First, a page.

Effects of offender motivation, victim gender, and participant gender on perceptions of rape victims and offenders

Damon Mitchell, D. J. Angelone, Brittany Kohlberger, Richard Hirschman

Research output: Contribution to journalArticlepeer-review

29 Scopus citations

Abstract

The primary purpose of the present study was to examine whether knowledge of the motivation of an offender can influence participant perceptions of victim and perpetrator responsibility for a sexual assault. In addition, the synergistic influence of victim gender and participant gender with offender motivation was explored. Participants were 171 men and women from a small Northeastern college exposed to a stimulus in which a rapist's motivation was varied as either sexual or violent. Participants were more certain that the stimulus described a rape, recommended a longer prison sentence for the offender, and assigned less blame to the victim when exposed to an offender motivated by violence as opposed to an offender motivated by sex. Offender motivation also interacted with participant gender and victim gender on participants' perceptions of victim blame and offender responsibility. The results suggest that an offender's motivation for rape can influence perceptions of the offender's and victim's responsibility for the assault.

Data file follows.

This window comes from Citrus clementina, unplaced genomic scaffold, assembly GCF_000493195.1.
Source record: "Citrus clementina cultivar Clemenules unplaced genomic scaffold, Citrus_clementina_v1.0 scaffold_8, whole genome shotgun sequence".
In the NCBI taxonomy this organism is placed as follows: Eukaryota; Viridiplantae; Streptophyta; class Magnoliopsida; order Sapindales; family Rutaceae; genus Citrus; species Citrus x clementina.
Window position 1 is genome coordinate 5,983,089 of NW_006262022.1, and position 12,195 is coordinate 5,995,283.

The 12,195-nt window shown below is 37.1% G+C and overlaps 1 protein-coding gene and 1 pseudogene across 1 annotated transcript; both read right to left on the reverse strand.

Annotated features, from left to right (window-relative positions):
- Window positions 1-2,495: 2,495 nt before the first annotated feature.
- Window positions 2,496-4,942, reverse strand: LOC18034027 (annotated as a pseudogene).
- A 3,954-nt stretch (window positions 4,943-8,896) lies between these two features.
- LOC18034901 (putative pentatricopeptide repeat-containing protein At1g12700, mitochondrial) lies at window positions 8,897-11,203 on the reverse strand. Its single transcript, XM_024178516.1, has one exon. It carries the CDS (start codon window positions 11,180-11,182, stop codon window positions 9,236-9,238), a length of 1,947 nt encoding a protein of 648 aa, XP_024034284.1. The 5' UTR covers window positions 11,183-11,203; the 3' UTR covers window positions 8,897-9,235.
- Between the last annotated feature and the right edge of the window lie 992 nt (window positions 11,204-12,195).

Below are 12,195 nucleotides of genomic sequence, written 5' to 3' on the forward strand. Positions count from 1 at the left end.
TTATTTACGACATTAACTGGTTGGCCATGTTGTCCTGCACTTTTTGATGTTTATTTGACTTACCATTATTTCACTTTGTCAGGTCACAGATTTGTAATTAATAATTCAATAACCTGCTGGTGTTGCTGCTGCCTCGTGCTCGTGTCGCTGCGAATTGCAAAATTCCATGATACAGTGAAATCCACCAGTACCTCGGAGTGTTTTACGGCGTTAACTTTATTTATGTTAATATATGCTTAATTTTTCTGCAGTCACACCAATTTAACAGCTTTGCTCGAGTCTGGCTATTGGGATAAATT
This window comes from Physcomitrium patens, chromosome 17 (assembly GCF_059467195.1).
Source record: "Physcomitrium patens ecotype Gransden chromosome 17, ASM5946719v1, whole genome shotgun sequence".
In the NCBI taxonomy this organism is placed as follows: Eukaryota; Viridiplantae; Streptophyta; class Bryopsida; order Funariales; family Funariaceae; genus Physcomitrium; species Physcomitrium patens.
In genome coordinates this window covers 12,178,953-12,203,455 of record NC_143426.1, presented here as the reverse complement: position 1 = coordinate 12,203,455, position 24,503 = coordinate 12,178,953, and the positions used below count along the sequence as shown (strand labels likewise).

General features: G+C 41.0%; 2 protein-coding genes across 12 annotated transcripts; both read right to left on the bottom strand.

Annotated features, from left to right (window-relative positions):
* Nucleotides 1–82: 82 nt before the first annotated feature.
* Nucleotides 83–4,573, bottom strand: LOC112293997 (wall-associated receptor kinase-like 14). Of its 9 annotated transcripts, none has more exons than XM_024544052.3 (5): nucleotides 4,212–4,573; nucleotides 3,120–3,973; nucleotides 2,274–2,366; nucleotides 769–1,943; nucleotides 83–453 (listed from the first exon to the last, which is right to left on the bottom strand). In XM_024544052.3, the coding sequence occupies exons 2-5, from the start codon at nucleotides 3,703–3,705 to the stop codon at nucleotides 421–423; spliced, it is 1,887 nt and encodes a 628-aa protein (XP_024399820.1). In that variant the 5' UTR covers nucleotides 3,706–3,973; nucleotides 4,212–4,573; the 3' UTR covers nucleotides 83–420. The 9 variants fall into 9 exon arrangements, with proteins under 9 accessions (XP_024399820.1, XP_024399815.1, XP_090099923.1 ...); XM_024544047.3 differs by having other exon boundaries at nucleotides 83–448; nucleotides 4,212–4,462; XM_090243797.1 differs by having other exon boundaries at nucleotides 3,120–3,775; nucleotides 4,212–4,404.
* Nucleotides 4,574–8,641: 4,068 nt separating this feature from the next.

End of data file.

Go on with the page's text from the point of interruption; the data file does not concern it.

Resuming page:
Original languageEnglish (US)
Pages (from-to)1564-1578
Number of pages15
JournalJournal of Interpersonal Violence
Volume24
Issue number9
DOIs
StatePublished - Sep 2009

All Science Journal Classification (ASJC) codes

  • Clinical Psychology
  • Applied Psychology

Fingerprint

Dive into the research topics of 'Effects of offender motivation, victim gender, and participant gender on perceptions of rape victims and offenders'. Together they form a unique fingerprint.

Cite this